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December 19, 2016

China clears key hurdle to buy Chicago Stock Exchange

Alaric Securities
China just moved a step closer to acquiring one of America’s oldest stock exchanges, despite security concerns raised by some in Congress.

This week a U.S. panel that examines foreign deals for potential national security concerns cleared the purchase of the 134-year-old Chicago Stock Exchange by a China-led group of investors.

 The Chicago Stock Exchange said the Committee on Foreign Investment in the United States (CFIUS) decided there are “no unresolved national security concerns” over the deal, which was first announced in February.

A U.S. Treasury spokesperson declined to comment, citing policy not to disclose information about specific CFIUS cases.

Representatives for CFIUS did not respond to a request for comment on the news, which was first reported by Reuters.

The acquisition by China’s Chongqing Casin Enterprise Group still faces SEC approval. If cleared, the deal would give China a foothold in the vast American stock market, the largest in the world.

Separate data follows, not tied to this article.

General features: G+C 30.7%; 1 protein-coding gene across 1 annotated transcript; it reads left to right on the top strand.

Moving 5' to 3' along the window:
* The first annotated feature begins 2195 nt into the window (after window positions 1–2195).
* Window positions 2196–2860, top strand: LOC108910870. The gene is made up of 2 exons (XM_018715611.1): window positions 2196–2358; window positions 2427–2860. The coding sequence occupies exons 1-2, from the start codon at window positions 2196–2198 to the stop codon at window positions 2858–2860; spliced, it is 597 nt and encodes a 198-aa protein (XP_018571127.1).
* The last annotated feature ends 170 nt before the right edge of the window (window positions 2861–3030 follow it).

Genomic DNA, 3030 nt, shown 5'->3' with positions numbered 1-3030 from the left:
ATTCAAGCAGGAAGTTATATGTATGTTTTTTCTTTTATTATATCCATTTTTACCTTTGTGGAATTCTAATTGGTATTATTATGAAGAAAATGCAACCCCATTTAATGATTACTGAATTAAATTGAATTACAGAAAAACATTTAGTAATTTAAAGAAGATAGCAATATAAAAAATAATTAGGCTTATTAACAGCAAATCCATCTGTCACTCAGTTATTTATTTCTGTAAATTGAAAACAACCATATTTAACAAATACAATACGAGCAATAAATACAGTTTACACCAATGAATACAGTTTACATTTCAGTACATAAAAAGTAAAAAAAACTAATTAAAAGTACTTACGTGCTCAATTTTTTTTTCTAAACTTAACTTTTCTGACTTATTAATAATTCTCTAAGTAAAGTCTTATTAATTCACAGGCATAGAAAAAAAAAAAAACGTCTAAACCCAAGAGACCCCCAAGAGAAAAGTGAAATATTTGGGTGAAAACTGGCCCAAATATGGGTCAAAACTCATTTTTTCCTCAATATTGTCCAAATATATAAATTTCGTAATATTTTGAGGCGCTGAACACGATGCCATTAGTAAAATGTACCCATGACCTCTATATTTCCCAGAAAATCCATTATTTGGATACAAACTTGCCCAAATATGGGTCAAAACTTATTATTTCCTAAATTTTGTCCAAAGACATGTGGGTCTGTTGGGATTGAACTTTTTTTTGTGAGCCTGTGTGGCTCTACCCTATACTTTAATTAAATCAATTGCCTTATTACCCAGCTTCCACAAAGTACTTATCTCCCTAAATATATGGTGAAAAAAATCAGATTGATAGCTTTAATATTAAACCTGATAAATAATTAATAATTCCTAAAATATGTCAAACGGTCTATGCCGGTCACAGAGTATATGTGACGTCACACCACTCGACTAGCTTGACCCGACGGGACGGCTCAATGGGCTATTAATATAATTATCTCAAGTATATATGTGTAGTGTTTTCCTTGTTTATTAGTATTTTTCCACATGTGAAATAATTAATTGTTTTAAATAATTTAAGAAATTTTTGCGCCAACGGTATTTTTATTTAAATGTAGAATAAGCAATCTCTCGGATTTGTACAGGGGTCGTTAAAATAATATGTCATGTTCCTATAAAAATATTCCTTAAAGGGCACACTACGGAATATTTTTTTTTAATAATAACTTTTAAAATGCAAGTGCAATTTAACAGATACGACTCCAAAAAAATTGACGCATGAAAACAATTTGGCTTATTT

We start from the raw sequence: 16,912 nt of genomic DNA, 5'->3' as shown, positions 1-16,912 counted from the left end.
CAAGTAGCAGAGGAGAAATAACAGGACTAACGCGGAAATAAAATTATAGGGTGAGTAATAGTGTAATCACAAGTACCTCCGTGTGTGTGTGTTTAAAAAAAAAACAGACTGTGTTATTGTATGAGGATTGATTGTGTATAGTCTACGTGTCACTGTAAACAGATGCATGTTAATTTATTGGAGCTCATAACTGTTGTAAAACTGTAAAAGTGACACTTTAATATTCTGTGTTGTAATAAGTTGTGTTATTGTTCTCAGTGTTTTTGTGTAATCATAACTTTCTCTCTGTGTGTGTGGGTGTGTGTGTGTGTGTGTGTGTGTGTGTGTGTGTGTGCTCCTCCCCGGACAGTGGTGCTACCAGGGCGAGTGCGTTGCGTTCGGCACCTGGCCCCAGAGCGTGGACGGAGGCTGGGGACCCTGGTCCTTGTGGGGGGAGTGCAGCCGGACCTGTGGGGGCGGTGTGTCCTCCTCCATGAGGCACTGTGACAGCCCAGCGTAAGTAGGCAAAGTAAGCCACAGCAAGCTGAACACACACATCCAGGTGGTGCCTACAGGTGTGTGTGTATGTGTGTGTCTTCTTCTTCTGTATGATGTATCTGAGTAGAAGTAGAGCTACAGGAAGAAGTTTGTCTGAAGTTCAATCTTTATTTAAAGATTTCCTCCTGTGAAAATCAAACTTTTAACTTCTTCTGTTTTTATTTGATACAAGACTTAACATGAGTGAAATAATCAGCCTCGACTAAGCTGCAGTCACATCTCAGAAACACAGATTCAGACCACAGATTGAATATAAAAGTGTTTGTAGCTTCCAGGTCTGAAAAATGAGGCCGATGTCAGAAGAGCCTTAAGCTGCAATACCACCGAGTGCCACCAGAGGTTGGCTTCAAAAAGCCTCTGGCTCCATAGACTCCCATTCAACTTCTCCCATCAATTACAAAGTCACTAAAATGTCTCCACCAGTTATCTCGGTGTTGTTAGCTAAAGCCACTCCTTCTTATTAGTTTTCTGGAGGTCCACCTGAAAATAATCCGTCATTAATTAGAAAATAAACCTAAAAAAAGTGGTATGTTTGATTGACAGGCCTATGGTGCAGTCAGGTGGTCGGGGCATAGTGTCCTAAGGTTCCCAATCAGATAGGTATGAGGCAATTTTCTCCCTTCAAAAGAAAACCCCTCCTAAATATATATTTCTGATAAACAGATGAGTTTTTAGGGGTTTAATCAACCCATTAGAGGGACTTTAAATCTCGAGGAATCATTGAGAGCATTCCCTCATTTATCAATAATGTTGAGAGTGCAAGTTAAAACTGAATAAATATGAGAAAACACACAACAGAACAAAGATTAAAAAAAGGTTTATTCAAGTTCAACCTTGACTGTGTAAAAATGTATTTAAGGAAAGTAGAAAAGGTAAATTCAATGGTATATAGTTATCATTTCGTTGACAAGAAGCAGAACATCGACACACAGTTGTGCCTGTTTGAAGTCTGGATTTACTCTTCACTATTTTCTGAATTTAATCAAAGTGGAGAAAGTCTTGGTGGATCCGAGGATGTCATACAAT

The struggling Chicago Stock Exchange is far smaller than the Nasdaq (NDAQ) and the iconic New York Stock Exchange. Earlier this year it accounted for just 0.5% of U.S. trading.

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Still, some lawmakers raised security concerns about Chinese investors buying into the U.S. equity market.

Dozens of members of Congress wrote a letter in February urging the deal receive tough scrutiny and get blocked if the buyer had close ties to the Chinese government.

The Chicago Stock Exchange transaction was proposed during a different atmosphere.

Since then, President-elect Donald Trump and China have clashed over the U.S. position that Taiwan is part of “one China.” Beijing has said it is “seriously concerned” by Trump questioning this long-standing policy. Trump has also accused China of devaluing its currency, even though Beijing is spending heavily to keep the yuan from falling too quickly.

Trump was very critical of China’s trade tactics during the presidential campaign, threatening to slap a 45% tax on Chinese goods coming into the U.S.

If the Chicago Stock Exchange deal is cleared, it won’t be the first instance of foreign ties to a U.S. exchange. In 2007, Nasdaq merged with OMX, a Nordic exchange, becoming Nasdaq OMX Group. The exchange has since changed its name back to Nasdaq.

The Chicago Stock Exchange is minority controlled by a group that includes Bank of America (BAC), E*Trade (ETFC), Goldman Sachs (GS) and JPMorgan Chase (JPM).

Article and media originally published by Matt Eagan at